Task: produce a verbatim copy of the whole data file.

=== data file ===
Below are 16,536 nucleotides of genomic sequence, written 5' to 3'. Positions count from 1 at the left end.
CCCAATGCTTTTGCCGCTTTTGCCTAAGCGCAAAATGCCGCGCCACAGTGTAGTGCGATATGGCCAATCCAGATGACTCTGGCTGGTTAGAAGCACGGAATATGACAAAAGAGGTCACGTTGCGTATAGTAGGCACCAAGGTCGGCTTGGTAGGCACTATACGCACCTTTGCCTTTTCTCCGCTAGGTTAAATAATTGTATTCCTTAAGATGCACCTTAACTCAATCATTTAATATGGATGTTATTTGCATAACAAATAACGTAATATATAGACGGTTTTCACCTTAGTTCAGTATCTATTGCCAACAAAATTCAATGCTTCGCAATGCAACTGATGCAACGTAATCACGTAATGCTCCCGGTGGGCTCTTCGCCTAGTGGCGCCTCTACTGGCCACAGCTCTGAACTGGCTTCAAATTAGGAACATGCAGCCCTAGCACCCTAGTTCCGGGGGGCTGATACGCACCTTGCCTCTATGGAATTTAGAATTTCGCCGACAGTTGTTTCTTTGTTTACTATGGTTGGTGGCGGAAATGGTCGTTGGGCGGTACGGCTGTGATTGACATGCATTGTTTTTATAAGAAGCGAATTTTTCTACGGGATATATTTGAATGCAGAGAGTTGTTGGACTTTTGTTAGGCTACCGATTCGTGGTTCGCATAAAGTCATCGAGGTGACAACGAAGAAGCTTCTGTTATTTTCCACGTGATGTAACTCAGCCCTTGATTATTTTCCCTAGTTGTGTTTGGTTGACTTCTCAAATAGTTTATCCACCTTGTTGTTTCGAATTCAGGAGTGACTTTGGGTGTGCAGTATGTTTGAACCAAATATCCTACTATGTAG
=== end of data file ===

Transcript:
Below are 16,536 nucleotides of genomic sequence, written 5' to 3'. Positions count from 1 at the left end.
CCCAATGCTTTTGCCGCTTTTGCCTAAGCGCAAAATGCCGCGCCACAGTGTAGTGCGATATGGCCAATCCAGATGACTCTGGCTGGTTAGAAGCACGGAATATGACAAAAGAGGTCACGTTGCGTATAGTAGGCACCAAGGTCGGCTTGGTAGGCACTATACGCACCTTTGCCTTTTCTCCGCTAGGTTAAATAATTGTATTCCTTAAGATGCACCTTAACTCAATCATTTAATATGGATGTTATTTGCATAACAAATAACGTAATATATAGACGGTTTTCACCTTAGTTCAGTATCTATTGCCAACAAAATTCAATGCTTCGCAATGCAACTGATGCAACGTAATCACGTAATGCTCCCGGTGGGCTCTTCGCCTAGTGGCGCCTCTACTGGCCACAGCTCTGAACTGGCTTCAAATTAGGAACATGCAGCCCTAGCACCCTAGTTCCGGGGGGCTGATACGCACCTTGCCTCTATGGAATTTAGAATTTCGCCGACAGTTGTTTCTTTGTTTACTATGGTTGGTGGCGGAAATGGTCGTTGGGCGGTACGGCTGTGATTGACATGCATTGTTTTTATAAGAAGCGAATTTTTCTACGGGATATATTTGAATGCAGAGAGTTGTTGGACTTTTGTTAGGCTACCGATTCGTGGTTCGCATAAAGTCATCGAGGTGACAACGAAGAAGCTTCTGTTATTTTCCACGTGATGTAACTCAGCCCTTGATTATTTTCCCTAGTTGTGTTTGGTTGACTTCTCAAATAGTTTATCCACCTTGTTGTTTCGAATTCAGGAGTGACTTTGGGTGTGCAGTATGTTTGAACCAAATATCCTACTATGTAG